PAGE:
DEAR DR. NERDLOVE: Recently (about a year ago) I was in a 10 year committed relationship, or so I thought. Turns out he was manipulative, using my depression, weight, childhood traumas (victim of sexual assault), and my low self esteem against me to keep me with him. I had eventually figured out how unhappy I truly was with him and how practically our entire relationship he had multiple partners. I left him and found a sense of stability again. I joined a gym, so I could really start focusing on me. I’ve always been a self sacrificing person and always helping others before myself. I finally started thinking about myself and doing what I need for myself and I found a sense of freedom and saw my own worth. Gaining confidence I moved into my own place with my dog, and have been feeling so much better about myself and really being myself again.
Right now there’s a guy I really like. I know when I’m around him I sound like a giggly idiot and a bit socially awkward. He is an intelligent man. He knows I have a thing for him, but I have no idea if he likes me back in that way. He loves making me laugh and whenever we’re around each other we don’t stop talking the entire time. Even on evenings when he’s given me a ride home we will talk for even longer. I’ve seen him look at me and look away as soon as I look back. He always wants to be next to me and leans in whenever he interacts with me. We always have eye contact whenever we talk and have really started to get to know each other more. I feel like there’s something there, but it could all be that he just loves my company as a friend.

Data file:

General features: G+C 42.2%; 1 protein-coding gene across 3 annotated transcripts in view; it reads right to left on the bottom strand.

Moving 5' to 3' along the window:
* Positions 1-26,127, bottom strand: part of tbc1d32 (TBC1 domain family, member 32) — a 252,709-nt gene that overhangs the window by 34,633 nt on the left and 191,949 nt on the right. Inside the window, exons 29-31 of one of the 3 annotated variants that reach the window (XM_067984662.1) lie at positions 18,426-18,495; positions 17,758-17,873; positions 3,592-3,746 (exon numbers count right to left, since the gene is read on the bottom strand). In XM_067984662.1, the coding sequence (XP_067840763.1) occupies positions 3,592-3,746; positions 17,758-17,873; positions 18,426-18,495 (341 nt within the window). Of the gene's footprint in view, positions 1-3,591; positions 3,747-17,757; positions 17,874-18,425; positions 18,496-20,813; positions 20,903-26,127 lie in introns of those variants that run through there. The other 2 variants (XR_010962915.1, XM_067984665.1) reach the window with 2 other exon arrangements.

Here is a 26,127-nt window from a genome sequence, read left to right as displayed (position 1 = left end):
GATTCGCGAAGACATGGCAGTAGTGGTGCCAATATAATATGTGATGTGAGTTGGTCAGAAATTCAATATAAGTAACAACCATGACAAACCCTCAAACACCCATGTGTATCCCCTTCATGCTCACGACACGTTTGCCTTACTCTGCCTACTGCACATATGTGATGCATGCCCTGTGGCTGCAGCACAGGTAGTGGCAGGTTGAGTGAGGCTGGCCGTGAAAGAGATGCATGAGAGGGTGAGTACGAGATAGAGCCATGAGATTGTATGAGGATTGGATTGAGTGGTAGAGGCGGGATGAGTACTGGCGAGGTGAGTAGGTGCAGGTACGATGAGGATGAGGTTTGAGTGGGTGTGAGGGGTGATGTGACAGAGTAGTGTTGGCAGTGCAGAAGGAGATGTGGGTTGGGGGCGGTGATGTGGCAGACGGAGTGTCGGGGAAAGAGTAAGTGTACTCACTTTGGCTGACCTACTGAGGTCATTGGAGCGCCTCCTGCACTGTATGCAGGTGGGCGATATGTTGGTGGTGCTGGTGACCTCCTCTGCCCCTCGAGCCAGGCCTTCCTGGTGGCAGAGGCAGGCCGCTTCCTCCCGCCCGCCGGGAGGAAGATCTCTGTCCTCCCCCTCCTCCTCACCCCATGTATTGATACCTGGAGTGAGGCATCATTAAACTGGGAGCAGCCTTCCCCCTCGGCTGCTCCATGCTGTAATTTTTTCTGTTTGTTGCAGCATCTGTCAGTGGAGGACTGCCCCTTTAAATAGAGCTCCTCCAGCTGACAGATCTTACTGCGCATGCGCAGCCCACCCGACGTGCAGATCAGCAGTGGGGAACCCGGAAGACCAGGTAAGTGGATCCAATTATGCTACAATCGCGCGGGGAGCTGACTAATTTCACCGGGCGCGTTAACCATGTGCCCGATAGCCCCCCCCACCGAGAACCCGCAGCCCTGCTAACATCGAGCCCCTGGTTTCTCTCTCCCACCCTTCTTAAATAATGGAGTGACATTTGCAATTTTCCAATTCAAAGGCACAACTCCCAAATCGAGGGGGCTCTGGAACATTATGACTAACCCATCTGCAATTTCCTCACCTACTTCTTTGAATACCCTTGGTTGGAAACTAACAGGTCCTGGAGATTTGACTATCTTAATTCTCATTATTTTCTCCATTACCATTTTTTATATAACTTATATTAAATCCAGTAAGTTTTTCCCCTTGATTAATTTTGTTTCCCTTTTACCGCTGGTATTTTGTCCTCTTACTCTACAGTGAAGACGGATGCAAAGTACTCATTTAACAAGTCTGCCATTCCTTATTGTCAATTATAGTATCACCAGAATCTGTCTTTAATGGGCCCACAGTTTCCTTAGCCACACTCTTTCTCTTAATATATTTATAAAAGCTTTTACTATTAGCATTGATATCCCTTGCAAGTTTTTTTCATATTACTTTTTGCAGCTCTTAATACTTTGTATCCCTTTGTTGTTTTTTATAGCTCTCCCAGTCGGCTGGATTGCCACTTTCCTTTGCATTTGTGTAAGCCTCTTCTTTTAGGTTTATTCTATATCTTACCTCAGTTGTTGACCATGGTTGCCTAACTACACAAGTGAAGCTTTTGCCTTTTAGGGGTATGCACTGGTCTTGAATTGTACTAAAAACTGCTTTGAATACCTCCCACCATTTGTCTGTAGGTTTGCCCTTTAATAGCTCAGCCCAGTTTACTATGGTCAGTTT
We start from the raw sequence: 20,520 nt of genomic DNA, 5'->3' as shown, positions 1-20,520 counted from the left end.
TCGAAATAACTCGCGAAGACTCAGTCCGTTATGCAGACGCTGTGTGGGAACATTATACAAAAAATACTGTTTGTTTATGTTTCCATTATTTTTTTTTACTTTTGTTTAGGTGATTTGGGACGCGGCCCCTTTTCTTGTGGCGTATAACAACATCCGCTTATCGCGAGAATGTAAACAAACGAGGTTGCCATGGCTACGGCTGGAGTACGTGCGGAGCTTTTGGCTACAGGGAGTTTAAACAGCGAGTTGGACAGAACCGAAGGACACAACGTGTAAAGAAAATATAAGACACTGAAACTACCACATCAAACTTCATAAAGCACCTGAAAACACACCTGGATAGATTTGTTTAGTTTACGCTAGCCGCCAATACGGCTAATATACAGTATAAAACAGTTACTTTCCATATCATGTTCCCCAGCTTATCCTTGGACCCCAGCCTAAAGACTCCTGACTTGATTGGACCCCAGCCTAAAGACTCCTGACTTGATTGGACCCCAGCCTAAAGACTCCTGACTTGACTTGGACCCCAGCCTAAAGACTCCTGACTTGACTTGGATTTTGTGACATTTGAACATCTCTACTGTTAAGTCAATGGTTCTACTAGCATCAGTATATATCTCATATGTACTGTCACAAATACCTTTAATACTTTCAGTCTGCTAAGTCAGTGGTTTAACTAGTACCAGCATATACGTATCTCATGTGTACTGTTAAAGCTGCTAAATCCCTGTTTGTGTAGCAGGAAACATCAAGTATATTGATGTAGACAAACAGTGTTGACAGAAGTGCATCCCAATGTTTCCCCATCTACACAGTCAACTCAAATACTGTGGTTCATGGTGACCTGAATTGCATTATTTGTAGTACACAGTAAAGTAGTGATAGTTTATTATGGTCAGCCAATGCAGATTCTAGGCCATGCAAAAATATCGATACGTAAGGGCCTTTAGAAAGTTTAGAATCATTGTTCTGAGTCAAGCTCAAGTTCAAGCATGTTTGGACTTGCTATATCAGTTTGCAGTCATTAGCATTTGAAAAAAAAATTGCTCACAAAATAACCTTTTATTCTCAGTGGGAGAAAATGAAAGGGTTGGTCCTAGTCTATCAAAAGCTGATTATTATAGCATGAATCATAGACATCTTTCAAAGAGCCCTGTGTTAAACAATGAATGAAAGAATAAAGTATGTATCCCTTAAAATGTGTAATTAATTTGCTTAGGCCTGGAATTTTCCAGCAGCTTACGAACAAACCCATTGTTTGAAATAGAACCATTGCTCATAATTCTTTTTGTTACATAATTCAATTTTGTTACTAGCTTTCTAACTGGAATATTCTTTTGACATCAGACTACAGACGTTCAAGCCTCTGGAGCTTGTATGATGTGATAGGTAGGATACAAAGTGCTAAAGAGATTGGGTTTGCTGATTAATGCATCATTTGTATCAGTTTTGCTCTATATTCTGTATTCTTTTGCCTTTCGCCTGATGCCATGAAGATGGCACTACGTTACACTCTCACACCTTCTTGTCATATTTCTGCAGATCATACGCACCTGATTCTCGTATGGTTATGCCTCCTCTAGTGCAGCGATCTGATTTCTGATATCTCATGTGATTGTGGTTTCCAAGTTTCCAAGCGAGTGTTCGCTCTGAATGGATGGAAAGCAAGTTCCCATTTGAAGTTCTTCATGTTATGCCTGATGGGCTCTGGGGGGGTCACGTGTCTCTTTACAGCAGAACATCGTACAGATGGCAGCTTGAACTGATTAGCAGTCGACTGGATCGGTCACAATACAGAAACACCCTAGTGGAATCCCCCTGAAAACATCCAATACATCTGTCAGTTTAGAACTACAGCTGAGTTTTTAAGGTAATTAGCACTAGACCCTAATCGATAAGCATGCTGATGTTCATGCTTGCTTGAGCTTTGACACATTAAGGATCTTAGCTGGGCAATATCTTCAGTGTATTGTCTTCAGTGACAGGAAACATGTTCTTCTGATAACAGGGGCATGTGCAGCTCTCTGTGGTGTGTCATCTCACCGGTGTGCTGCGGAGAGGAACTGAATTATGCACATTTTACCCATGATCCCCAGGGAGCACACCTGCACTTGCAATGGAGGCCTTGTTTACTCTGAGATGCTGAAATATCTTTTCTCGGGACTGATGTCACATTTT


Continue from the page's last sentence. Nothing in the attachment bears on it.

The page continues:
For now I’m doing my best not to develop romantic feelings for him because we are friends. I want to respect his friendship, his boundaries, and above all his feelings. I’m not sure what to do. I would love to have something more with him, but I don’t want to ruin what we have now. What should I do?
DEAR TWICE SHY: First of all, TS: congratulations for getting out of that toxic relationship and taking the time to heal and build yourself back up. That’s huge, and you should be proud of what you’ve accomplished.
But at the same time… you should acknowledge what you’ve accomplished and how far you’ve come. Right now it sounds to me like you haven’t quite accepted that someone could think you’re awesome and desirable because you were stuck in a relationship with a toxic and abusive shitbag. This is entirely understandable; relationships leave their mark on us and abusive ones can leave some pretty nasty scars. But there comes a point where you have to not let the ghosts of shitty boyfriends past continue to haunt you to the point that you’re second guessing yourself on a good thing.
This is kind of amusing, TS, because you have the exact opposite problem that Petite Morte does. While PM seems to be leaping into relationships with both feet and not bothering to look, you’re taking the opposite tact and just… not being willing to see the glaringly obvious. It sounds to me like this guy of yours is crazy for you. It’s equally clear that you’re crazy for him.
The problem here is that you’re treating your interest and attraction to him like it’s somehow an inconvenience or that your liking him impinges on his boundaries. Except… that’s not quite how boundaries work? It’d be one thing if he had a partner and the heat between the two of you was coming dangerously close to crossing a line. It would likewise be an issue if he had made it clear that he’d rather you didn’t flirt with him but you can’t stop being so giggly and touchy-feely with him. But none of that’s the case. You two hang out, you have an amazing time and apparently are dealing with the kind of mutual attraction so thick you could cut it with a knife.